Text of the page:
Both design patents were limited because Apple had only patented the front, although of course now they were belatedly trying to claim side and back as well.
The first 2007 iPhone design patent ('087) was found to not count, because a 2005 Sharp Japanese design patent proved prior art:
The other one ('677) was challenged on account of functionality. The court noted that a minimalist design is that way specifically because it is all functional, not decorative. (Note: a design patent can ONLY patent decorative items.)
In addition, placement of speaker and screen is obvious. Still, the court felt that the Samsung design might infringe it due to the full sized black screen even though the details were different (home buttons, etc).
However, Apple did not prove that irreparable harm would occur for many reasons, including:
1) Apple's claim that Samsung had been copying them since 2007. Naturally, the fact that Apple waited until 2011 to sue Samsung over the design, didn't convince the court that such copying could cause irreparable harm... since Apple failed to complain during the first four years.
2) Another factor was that the court decided that if Samsung's devices were not sold, the real benefactor of an injunction would not be Apple, but the other manufacturers of smartphones (e.g HTC and LG).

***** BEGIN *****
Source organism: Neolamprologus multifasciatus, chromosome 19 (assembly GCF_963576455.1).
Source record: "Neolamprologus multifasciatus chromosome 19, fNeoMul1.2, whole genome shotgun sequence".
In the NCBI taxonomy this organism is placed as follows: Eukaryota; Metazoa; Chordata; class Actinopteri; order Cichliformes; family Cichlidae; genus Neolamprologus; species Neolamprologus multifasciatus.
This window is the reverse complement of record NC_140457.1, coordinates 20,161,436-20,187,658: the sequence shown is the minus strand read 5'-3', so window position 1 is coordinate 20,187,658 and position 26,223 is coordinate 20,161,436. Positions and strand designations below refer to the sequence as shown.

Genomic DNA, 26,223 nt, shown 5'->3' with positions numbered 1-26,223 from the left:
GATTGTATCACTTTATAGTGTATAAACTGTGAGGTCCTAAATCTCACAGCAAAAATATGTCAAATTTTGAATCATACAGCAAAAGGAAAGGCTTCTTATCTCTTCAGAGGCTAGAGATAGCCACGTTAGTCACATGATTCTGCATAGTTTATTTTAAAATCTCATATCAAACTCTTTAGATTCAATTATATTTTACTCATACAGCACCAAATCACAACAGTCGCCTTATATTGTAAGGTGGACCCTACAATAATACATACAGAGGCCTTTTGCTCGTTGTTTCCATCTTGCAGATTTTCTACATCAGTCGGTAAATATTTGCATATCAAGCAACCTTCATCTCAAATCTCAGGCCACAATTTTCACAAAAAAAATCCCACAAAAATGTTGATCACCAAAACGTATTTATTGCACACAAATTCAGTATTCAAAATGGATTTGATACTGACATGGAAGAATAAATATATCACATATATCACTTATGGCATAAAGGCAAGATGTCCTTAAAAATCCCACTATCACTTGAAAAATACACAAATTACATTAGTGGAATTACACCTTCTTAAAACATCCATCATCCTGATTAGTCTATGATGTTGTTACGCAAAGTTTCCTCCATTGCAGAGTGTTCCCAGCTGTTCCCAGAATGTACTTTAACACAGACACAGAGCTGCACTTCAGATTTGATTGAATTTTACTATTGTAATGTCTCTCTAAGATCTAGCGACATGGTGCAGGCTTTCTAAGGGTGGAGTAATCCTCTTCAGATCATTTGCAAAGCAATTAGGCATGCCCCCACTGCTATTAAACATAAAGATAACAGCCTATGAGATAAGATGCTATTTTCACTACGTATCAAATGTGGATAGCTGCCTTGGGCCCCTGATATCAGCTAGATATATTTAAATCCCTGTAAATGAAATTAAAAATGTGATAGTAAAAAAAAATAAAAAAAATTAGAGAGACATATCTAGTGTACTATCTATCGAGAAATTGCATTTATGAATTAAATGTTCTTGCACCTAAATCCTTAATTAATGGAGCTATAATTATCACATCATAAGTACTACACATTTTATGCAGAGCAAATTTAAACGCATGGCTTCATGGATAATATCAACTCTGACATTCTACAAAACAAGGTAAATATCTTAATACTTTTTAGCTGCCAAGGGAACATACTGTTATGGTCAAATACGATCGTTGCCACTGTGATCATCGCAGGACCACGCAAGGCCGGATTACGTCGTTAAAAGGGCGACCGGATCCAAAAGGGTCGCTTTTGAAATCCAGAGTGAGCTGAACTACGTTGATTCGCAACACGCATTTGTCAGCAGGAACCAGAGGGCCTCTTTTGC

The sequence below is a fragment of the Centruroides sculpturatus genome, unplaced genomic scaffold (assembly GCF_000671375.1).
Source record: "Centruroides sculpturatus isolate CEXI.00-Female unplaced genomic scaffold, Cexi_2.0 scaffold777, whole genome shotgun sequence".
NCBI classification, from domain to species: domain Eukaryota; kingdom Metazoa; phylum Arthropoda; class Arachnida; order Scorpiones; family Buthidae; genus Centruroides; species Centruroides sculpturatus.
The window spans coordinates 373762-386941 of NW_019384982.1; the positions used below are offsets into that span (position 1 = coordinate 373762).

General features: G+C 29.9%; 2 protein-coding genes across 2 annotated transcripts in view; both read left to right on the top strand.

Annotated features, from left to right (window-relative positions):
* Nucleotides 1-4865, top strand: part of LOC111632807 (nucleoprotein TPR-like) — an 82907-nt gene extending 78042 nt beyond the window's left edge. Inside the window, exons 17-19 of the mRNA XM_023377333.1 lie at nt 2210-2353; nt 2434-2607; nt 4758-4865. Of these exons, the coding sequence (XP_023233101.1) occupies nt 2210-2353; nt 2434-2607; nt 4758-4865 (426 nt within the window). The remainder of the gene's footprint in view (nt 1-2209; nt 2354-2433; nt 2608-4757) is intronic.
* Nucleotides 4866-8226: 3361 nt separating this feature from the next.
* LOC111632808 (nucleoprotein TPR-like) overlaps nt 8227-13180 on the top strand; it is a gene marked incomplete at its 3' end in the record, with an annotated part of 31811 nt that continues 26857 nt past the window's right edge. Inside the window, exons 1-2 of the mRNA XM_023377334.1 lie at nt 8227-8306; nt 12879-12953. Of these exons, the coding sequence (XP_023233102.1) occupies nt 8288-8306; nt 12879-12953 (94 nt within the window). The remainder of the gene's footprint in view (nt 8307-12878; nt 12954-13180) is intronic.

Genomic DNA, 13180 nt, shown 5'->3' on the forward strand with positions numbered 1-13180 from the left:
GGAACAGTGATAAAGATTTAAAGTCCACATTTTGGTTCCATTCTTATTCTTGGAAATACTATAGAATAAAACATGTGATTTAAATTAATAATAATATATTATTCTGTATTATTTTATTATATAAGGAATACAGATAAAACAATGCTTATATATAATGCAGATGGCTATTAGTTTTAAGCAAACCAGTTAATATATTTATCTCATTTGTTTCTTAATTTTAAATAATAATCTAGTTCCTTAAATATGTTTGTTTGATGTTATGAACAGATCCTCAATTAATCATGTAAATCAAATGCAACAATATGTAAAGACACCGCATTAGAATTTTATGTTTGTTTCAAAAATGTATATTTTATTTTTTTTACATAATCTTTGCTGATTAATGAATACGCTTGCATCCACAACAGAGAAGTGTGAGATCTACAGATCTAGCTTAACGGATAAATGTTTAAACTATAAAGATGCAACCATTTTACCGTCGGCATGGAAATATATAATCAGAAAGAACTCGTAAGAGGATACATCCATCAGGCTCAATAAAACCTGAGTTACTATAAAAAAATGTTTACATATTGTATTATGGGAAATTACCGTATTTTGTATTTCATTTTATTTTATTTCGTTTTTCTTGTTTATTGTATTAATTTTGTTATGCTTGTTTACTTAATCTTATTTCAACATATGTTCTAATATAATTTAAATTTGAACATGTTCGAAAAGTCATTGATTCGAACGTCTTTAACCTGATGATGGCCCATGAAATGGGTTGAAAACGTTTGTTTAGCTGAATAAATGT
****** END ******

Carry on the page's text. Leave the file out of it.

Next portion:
---- TABLET DESIGN PATENT
Again, functionality was a major consideration, just as it was in the Netherlands judgement.
Moreover, the court saw too much prior art (e.g the 1994 Knight-Ridder concept and the TC1000 tablet).
Therefore the court found that Apple had failed to establish that it was likely to be able to prove the iPad's design patent validity in court.
As for irreparable harm, the court said that even if Samsung infringed (the possibly invalid patent), Apple had failed to prove that the iPad's physical design was the deciding factor for buyers... especially with prior art showing that the shape isn't what makes the iPad sell so well; it is the UI, apps and price.
---- SNAPBACK UI PATENT
Again, prior art was introduced, along with a Samsung intimation that perhaps Apple had deliberately withheld some of it from the USPTO. The judge disagreed.
The judge ruled that Apple could probably prove its validity and that Samsung likely infringed on this patent. However, it was not critical enough a smartphone patent to be grounds for an injunction.
The fact that they're intentionally changing the way that the stock applications behave to act like iOS counterparts is very discouraging from my perspective.
Hopefully this will lead to Samsung leaving things alone or coming up with alternative methods rather than trying to emulate competitors.
The next time you eat tomato soup, try stirring it, then take the spoon out and watch carefully: Just before the soup comes to rest, it actually rotates back a bit. Nowadays this is called "overscroll" :-)
This goes for both sides. All this injunction non-sense only hurts the consumer in the end.
Also good to know Apple is opening up to the idea of licensing their patents instead of hoarding them all and using them as a competitive edge only. Other parties are open to these cross-license agreements and in the end, the consumer wins.